Decentralised mass politics appears to be the most prominent method of ‘organisation’ for the social justice movement today. Antifa, Black Lives Matter, the Occupy movement (‘We are the 99%’), and numerous other groups have adopted this approach. Antifa (a word and concept borrowed from the German left-wing antifaschistische movement) is essentially a loosely connected network of autonomous groups throughout the Western world who use sharp tactics to try and stop what they perceive as fascism. They have been described as a street militia. It is best described as a movement; Antifa scholar and supporter Mark Bray (whose pro-Antifa handbook was published by Melbourne University Publishing!) calls it an ideology. On the website of Antifa Sacramento, the last in their list of ‘Points of Unity’ is: “Each person who chooses to do antifascist work chooses their own individual level of involvement with Antifa. We are not a club or a gang, nor do we have leaders.”
In 2017, when protesters labelling themselves as part of Black Lives Matter interrupted a speech by Bernie Sanders, the event created friction within the movement. The Daily Beast asked: ‘Who Really Runs #Black Lives Matter?’ The article continued: “The answer to that question might be a small group of people who self-identify as a ‘radical organization’. The answer to that question might also be anyone.” Through decentralisation, these protest groups purportedly push the power of the ‘masses’. On the website of the mass-action group BAMN (By Any Means Necessary), also considered part of the Antifa network, the group’s pledge encourages people to instigate mass action protest and not rely on the elite: “Changing the actions/attitudes of the rich and powerful and their political representatives requires asserting through mass action the superior power and will of the masses. This is the only road to victory.”
DESTRUCTION OF OBJECTIVE LAW
In order for society to reflect the direct will of the masses, objective law must be destroyed. Objective law is a chain which stretches right from the moral origins of law, through the foundations of a political system, right to the application of law in district courts and policing. According to the writer and philosopher Ayn Rand, the only objective moral purpose of law is to protect individual rights. When this purpose is cast aside, law becomes an arbitrary imposition of force by a ruler and becomes non-objective. The term ‘objective law’ is used here not to mean ‘disinterested’ law, but rather law achieving a certain objective: the protection of individual rights. This means the standard of law is external to the desire of any particular person or people. If one accepts, as I do, that the only logical reason for having law is to protect individual rights, that means any law which rejects that purpose cannot be logically explained. When the need to justify law with logic is discarded, there is no end to the destruction of rights. Every tyrant rules by non-objective law, because non-objective law is just his whim backed up with a whip.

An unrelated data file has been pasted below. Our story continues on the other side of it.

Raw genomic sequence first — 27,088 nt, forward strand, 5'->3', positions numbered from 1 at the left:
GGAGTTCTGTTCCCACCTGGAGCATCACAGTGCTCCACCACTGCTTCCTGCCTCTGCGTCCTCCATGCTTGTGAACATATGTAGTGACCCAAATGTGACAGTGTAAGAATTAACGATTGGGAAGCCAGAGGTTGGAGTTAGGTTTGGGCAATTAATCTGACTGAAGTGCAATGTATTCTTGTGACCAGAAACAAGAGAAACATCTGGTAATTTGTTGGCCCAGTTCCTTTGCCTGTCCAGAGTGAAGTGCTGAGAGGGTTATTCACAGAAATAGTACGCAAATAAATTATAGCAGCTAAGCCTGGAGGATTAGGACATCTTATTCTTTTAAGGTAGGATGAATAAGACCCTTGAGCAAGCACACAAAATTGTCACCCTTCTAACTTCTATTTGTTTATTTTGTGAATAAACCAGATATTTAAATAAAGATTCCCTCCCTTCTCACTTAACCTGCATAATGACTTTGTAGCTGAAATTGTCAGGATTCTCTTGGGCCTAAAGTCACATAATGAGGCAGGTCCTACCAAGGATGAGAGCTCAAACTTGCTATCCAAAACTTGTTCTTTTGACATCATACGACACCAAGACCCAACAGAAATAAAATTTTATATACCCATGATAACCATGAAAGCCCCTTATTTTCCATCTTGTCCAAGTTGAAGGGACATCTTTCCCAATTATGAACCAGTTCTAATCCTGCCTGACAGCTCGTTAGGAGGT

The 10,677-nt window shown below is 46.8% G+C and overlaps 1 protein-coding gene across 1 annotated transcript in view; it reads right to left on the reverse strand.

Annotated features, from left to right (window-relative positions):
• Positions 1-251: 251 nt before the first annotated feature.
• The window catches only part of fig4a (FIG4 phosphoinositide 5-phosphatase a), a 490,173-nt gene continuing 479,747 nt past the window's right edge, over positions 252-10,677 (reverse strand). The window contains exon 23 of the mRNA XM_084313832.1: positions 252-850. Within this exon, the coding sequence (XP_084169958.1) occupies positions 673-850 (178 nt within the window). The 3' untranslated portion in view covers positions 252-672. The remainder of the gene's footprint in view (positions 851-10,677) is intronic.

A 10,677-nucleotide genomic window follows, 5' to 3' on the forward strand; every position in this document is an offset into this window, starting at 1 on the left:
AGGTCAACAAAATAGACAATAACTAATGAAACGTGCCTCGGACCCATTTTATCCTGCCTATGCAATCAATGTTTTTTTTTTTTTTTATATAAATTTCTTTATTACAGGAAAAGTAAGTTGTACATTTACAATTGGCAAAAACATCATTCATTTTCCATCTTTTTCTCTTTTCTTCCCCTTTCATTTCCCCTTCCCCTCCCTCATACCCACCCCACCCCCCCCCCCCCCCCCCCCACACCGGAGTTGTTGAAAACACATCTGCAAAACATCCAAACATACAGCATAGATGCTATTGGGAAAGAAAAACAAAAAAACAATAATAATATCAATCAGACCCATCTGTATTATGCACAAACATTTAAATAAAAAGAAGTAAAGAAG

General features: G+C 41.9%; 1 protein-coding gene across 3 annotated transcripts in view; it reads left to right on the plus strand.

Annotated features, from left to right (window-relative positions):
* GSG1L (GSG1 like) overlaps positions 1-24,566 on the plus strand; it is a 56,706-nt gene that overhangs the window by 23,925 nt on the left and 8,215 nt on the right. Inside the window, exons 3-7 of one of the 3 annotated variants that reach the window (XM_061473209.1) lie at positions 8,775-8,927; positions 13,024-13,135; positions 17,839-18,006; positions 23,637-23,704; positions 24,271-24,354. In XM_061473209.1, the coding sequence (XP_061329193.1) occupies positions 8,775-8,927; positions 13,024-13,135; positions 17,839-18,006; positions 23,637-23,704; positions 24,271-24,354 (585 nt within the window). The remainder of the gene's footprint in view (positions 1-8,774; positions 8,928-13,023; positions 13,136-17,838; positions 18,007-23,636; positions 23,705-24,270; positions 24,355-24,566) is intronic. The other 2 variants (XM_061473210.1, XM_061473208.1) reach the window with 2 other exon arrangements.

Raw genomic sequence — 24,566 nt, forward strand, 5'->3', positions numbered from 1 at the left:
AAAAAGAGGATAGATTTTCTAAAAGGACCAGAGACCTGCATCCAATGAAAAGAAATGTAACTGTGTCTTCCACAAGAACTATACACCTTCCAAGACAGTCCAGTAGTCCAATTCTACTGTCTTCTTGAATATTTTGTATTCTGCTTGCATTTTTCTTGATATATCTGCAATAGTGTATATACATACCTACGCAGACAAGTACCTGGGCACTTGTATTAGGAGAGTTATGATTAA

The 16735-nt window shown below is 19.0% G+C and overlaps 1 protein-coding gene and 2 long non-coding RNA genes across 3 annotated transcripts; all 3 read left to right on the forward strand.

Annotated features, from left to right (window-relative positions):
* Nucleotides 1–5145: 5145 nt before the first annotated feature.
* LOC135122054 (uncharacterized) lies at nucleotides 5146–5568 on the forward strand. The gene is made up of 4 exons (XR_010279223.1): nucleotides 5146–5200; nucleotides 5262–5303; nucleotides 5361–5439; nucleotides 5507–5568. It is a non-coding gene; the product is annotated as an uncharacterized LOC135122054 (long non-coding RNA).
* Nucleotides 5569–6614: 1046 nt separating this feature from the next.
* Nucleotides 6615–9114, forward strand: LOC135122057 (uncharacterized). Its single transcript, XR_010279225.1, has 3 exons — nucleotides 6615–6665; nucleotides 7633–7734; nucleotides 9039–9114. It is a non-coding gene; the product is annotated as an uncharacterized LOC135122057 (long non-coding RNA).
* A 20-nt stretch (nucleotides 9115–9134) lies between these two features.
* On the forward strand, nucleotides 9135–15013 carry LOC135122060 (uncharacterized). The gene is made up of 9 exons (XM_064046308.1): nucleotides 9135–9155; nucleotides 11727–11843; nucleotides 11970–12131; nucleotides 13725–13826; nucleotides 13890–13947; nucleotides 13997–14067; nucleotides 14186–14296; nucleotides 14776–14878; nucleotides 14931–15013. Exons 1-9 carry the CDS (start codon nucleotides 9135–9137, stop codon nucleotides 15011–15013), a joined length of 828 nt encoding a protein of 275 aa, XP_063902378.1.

As explained, Mao believed the law was merely a tool by which one class oppresses another. But whereas other strands of Marxism keep to removing objectivity by stealth (by removing the objective moral purpose—and thus the objective authority—of law), Maoism does not hide. Mao believed the masses had to instigate the new socialist law. Formal law involves—or should involve—a select group of trained experts applying a purportedly objective test to facts, and is thus inherently specialist: only those who can apply that objective test can and should do it. To abandon this procedure to the masses in any substantive sense is to do away with specialisation and objectivity: it is to say anybody can apply law. So what is the role of the masses? It is to do away with objectivity in justice. The law is simply what the masses want it to be. Just as Marx and Engels spoke of bourgeois jurisprudence as being an extension of the will of the capitalist class, mass law is an extension of the will of the masses, literally. Whatever the masses want, the masses get. The social justice movement has likewise put the formal legal system in the firing line, and destroys objective law via the same methods. In Toward a Political Philosophy of Race, philosophy and political theory professor Falguni A. Sheth adopts the Violence of Law framework of Jacques Derrida to explain the deep racial discrimination that exists inherently within our legal system:
I reject one of the dominant narratives of modern political philosophy, namely the story of liberalism, which tells us that the fundamental function of law is to ensure justice for all individuals, and that the basic purpose of law is to protect all who fall within its purview.
Instead, Sheth argues, the role of law is to preserve the sovereign power that wields it, through the ‘violence’ of law: “It is a violence imposed, enacted, administered, and managed by state power; it permeates our legal structure and… it is a fundamental source of racialisation and racial division.” So deep is racial bias allegedly embedded in the US criminal justice system, it has been called ‘The New Jim Crow’. By arguing that law itself is simply a tool of a ruler, you deny the possibility of objective law—as a formalised, logically justified set of rules that exist to protect individual rights.